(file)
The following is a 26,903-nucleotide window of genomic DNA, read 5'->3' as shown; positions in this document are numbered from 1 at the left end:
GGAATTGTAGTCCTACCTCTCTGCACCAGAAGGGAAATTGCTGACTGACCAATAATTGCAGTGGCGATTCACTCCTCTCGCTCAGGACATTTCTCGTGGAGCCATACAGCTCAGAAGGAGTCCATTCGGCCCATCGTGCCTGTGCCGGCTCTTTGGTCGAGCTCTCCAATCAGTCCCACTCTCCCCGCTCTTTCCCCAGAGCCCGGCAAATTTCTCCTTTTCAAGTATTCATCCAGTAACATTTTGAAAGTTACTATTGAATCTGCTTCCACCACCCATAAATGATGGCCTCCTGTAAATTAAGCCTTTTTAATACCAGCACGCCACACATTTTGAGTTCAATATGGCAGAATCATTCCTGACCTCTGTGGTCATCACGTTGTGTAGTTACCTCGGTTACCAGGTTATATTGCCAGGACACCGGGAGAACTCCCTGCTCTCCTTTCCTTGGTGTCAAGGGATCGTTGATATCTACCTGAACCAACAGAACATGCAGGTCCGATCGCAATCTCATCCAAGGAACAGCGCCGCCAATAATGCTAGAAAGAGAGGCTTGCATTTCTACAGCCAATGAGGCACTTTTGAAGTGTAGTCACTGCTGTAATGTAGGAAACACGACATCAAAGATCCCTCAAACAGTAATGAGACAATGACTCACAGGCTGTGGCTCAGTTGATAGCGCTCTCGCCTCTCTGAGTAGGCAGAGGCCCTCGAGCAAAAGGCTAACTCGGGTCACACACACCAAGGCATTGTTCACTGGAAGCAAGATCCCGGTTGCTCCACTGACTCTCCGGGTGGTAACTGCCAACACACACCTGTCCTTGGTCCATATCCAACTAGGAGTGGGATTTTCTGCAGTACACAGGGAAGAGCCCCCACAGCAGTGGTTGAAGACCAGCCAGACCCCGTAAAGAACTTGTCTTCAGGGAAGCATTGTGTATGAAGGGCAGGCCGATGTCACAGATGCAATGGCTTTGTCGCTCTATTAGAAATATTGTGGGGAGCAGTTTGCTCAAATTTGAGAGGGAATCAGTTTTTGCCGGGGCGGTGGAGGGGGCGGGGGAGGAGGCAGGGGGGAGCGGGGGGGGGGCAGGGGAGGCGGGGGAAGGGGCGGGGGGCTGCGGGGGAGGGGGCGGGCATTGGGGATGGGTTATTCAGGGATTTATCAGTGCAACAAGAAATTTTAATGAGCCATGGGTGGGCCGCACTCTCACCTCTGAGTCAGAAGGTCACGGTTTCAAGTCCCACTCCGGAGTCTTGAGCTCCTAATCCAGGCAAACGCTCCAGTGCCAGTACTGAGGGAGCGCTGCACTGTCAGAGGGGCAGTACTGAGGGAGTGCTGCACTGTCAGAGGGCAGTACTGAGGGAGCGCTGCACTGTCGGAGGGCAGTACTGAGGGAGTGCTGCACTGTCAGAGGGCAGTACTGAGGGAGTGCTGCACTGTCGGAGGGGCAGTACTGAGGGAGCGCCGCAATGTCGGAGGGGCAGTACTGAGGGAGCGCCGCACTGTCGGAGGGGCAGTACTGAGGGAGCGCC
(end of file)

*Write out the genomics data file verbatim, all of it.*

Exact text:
The following is a 26,903-nucleotide window of genomic DNA, read 5'->3' as shown; positions in this document are numbered from 1 at the left end:
GGAATTGTAGTCCTACCTCTCTGCACCAGAAGGGAAATTGCTGACTGACCAATAATTGCAGTGGCGATTCACTCCTCTCGCTCAGGACATTTCTCGTGGAGCCATACAGCTCAGAAGGAGTCCATTCGGCCCATCGTGCCTGTGCCGGCTCTTTGGTCGAGCTCTCCAATCAGTCCCACTCTCCCCGCTCTTTCCCCAGAGCCCGGCAAATTTCTCCTTTTCAAGTATTCATCCAGTAACATTTTGAAAGTTACTATTGAATCTGCTTCCACCACCCATAAATGATGGCCTCCTGTAAATTAAGCCTTTTTAATACCAGCACGCCACACATTTTGAGTTCAATATGGCAGAATCATTCCTGACCTCTGTGGTCATCACGTTGTGTAGTTACCTCGGTTACCAGGTTATATTGCCAGGACACCGGGAGAACTCCCTGCTCTCCTTTCCTTGGTGTCAAGGGATCGTTGATATCTACCTGAACCAACAGAACATGCAGGTCCGATCGCAATCTCATCCAAGGAACAGCGCCGCCAATAATGCTAGAAAGAGAGGCTTGCATTTCTACAGCCAATGAGGCACTTTTGAAGTGTAGTCACTGCTGTAATGTAGGAAACACGACATCAAAGATCCCTCAAACAGTAATGAGACAATGACTCACAGGCTGTGGCTCAGTTGATAGCGCTCTCGCCTCTCTGAGTAGGCAGAGGCCCTCGAGCAAAAGGCTAACTCGGGTCACACACACCAAGGCATTGTTCACTGGAAGCAAGATCCCGGTTGCTCCACTGACTCTCCGGGTGGTAACTGCCAACACACACCTGTCCTTGGTCCATATCCAACTAGGAGTGGGATTTTCTGCAGTACACAGGGAAGAGCCCCCACAGCAGTGGTTGAAGACCAGCCAGACCCCGTAAAGAACTTGTCTTCAGGGAAGCATTGTGTATGAAGGGCAGGCCGATGTCACAGATGCAATGGCTTTGTCGCTCTATTAGAAATATTGTGGGGAGCAGTTTGCTCAAATTTGAGAGGGAATCAGTTTTTGCCGGGGCGGTGGAGGGGGCGGGGGAGGAGGCAGGGGGGAGCGGGGGGGGGGCAGGGGAGGCGGGGGAAGGGGCGGGGGGCTGCGGGGGAGGGGGCGGGCATTGGGGATGGGTTATTCAGGGATTTATCAGTGCAACAAGAAATTTTAATGAGCCATGGGTGGGCCGCACTCTCACCTCTGAGTCAGAAGGTCACGGTTTCAAGTCCCACTCCGGAGTCTTGAGCTCCTAATCCAGGCAAACGCTCCAGTGCCAGTACTGAGGGAGCGCTGCACTGTCAGAGGGGCAGTACTGAGGGAGTGCTGCACTGTCAGAGGGCAGTACTGAGGGAGCGCTGCACTGTCGGAGGGCAGTACTGAGGGAGTGCTGCACTGTCAGAGGGCAGTACTGAGGGAGTGCTGCACTGTCGGAGGGGCAGTACTGAGGGAGCGCCGCAATGTCGGAGGGGCAGTACTGAGGGAGCGCCGCACTGTCGGAGGGGCAGTACTGAGGGAGCGCC